Jülich Focuses 36 Million Euro Investment on Future Computing Technologies

January 10, 2019

Jan. 10 2019 — Funding to the tune of €36 million is being provided by Forschungszentrum Jülich’s partners, the German Federal Government and the state of North Rhine-Westphalia, until 2020 to accelerate the development of future computer technologies at Jülich. Approximately €32.4 million will come from the Federal Ministry of Education and Research (BMBF), while the remaining €3.6 million will be contributed by the Ministry of Culture and Science of North Rhine-Westphalia. The funding will be allocated to the long-term strategic expansion of pioneering societal and economic topics such as quantum computing and neuromorphic computing.

Copyright: Forschungszentrum Jülich / Sascha Kreklau

“In addition to data, infrastructures are also used to make this data usable for a large number of applications, and investments in the area of ​​computer technologies are thus strengthening our innovation and competitiveness – with investments planned at Forschungszentrum Jülich with a federal share of around €32.4 million. As a federal government, we want to further develop the technological basis of digitization and, in particular, artificial intelligence, in order to safeguard the future of Germany as a federal state,” said the parliamentary State Secretary of the BMBF, Thomas Rachel MdB, explaining the special commitment of the Federal Government.

“In order to be internationally competitive in simulation-driven sciences as well as in industrial applications, scientists and engineers need access to state-of-the-art computer technologies,” Annette Storsberg, State Secretary of the Ministry of Culture and Science NRW. “The development of these technologies at Forschungszentrum Jülich is accorded the highest scientific priority by the state in order to make North Rhine-Westphalia an attractive location for science, such that this would secure the outstanding position of Forschungszentrum Jülich in the long term.”

For several decades, the research center, together with its national partners in the Gauss Center for Supercomputing, has been the international leader in the fields of high-performance computing, simulation and modeling and the development of information technologies of the future. Currently, the Jülich researchers’ particular aim is to develop completely new types of computers: neuromorphic computers whose architecture is based on the functions of the human brain and which are expected to result in enormous performance improvements in image processing and machine learning, as well as quantum computers provide access to previously unsolvable scientific and technical problems.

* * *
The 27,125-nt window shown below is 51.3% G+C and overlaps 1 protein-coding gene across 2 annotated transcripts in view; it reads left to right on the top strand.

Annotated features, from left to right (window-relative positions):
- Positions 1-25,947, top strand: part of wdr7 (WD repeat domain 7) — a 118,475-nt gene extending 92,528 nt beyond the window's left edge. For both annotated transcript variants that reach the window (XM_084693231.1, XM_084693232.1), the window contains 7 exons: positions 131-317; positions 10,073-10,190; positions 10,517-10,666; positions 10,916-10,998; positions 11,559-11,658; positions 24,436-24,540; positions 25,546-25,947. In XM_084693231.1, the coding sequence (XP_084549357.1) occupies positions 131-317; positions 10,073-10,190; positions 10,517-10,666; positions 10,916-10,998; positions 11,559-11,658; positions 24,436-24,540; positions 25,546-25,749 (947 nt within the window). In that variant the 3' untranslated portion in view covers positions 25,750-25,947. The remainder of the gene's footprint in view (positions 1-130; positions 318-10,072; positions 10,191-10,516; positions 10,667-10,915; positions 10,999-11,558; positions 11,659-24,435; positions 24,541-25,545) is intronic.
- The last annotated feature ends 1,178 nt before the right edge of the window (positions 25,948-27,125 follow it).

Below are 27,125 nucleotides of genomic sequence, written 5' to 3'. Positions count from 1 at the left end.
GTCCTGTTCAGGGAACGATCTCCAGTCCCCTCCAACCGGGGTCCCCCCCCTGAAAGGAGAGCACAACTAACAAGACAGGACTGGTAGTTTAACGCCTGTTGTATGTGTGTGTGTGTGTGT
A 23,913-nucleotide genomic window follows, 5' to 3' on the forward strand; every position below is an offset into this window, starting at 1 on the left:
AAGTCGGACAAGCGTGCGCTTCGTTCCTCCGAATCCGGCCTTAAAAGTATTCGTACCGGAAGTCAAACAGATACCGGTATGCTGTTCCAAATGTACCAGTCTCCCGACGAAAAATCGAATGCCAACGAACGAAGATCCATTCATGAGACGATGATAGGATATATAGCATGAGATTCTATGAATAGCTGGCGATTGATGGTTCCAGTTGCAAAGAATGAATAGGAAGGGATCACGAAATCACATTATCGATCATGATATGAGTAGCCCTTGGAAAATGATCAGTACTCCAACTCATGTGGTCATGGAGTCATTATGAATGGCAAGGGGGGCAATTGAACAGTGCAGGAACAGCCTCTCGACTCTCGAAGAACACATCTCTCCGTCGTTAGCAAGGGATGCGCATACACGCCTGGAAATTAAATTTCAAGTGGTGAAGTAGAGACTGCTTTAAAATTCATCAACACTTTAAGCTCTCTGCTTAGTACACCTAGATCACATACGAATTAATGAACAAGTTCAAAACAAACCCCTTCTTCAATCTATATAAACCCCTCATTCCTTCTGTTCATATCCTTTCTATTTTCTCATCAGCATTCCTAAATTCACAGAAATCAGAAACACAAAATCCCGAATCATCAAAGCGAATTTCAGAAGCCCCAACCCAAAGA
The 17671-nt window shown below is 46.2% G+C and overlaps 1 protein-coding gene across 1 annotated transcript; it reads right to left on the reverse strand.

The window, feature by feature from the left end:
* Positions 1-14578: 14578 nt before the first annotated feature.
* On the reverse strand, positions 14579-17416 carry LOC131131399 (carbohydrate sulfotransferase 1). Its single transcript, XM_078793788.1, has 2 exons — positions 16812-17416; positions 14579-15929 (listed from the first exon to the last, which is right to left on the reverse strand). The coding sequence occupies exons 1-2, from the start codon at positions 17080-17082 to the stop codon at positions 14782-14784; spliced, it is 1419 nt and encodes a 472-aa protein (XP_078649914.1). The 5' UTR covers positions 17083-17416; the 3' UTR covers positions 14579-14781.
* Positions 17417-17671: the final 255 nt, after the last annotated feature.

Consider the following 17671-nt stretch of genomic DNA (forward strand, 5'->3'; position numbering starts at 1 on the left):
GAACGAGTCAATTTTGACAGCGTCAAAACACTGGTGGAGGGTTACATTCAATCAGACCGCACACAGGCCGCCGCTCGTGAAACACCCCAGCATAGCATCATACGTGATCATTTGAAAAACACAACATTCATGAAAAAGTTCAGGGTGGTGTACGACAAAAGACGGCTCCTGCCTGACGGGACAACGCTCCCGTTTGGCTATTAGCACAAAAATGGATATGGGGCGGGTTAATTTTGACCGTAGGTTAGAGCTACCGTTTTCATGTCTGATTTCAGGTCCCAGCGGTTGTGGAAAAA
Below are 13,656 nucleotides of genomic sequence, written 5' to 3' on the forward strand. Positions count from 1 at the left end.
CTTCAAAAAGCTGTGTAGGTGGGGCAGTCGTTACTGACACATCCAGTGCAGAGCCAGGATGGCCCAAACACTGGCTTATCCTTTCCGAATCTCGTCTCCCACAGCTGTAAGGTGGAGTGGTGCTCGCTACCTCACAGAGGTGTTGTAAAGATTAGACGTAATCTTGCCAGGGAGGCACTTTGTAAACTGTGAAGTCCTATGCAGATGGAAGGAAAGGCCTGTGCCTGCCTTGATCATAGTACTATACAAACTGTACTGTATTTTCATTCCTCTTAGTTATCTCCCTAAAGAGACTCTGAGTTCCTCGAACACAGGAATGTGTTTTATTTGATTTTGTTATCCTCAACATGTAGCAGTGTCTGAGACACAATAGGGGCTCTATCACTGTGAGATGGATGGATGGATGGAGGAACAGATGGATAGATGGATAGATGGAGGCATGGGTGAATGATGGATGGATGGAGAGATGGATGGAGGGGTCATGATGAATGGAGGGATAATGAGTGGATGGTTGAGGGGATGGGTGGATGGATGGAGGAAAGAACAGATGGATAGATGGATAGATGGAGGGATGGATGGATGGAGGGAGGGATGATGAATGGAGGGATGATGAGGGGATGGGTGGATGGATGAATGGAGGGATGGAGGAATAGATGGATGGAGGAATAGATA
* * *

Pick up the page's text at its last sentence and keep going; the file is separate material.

With this federal and state funding in the areas of high-performance computing for simulation and data analysis, quantum computing and neuromorphic computing, new scientific institutes and working groups with more than 100 additional scientists will be set up in the medium term, and new experimental and user platforms for quantum computing are planned , In addition to the further development of the subject areas, the aim is to gain outstanding scientific talent for the research center.

Jülich’s brain researchers headed by Prof. Katrin Amunts, Director of the Institute of Neuroscience and Medicine (INM), are already working together with an international technology company in the field of machine learning. Together, they want to realize the detailed digital mapping of the structure and function of the human brain – a project which, in addition to its use in clinical practice, also provides valuable information for neuro-inspired computing. Jülich also wants to develop into a leading location in the field of quantum computing. For example, a team of scientists headed by Prof. Kristel Michielsen from the Jülich Supercomputing Center (JSC) has succeeded in simulating a quantum computer with 48 quantum bits using supercomputers. This is the current world record.

“These investments will be used to explore technologies that will make ground-breaking discoveries in science and society, such as a comprehensive understanding of the structure and function of the human brain, or the simulation of drugs against common diseases such as Alzheimer’s or Parkinson’s. Forschungszentrum Jülich intends to make an important contribution to researching and making use of these technologies, which are of outstanding importance for the research and business location Germany,” says Prof. Wolfgang Marquardt, CEO of Forschungszentrum Jülich.


Source: Forschungszentrum Jülich

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